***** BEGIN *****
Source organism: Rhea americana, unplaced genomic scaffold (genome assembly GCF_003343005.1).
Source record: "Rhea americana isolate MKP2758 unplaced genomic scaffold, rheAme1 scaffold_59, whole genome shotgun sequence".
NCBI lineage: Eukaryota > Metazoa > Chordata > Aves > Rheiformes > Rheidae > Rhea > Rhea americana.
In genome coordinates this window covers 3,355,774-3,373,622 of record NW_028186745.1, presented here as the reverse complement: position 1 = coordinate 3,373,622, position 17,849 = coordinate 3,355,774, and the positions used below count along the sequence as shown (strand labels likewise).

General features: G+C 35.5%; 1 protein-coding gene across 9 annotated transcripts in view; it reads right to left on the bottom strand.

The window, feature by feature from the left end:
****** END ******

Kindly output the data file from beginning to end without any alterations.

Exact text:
Source organism: Rhea americana, unplaced genomic scaffold (genome assembly GCF_003343005.1).
Source record: "Rhea americana isolate MKP2758 unplaced genomic scaffold, rheAme1 scaffold_59, whole genome shotgun sequence".
NCBI lineage: Eukaryota > Metazoa > Chordata > Aves > Rheiformes > Rheidae > Rhea > Rhea americana.
In genome coordinates this window covers 3,355,774-3,373,622 of record NW_028186745.1, presented here as the reverse complement: position 1 = coordinate 3,373,622, position 17,849 = coordinate 3,355,774, and the positions used below count along the sequence as shown (strand labels likewise).

General features: G+C 35.5%; 1 protein-coding gene across 9 annotated transcripts in view; it reads right to left on the bottom strand.

The window, feature by feature from the left end: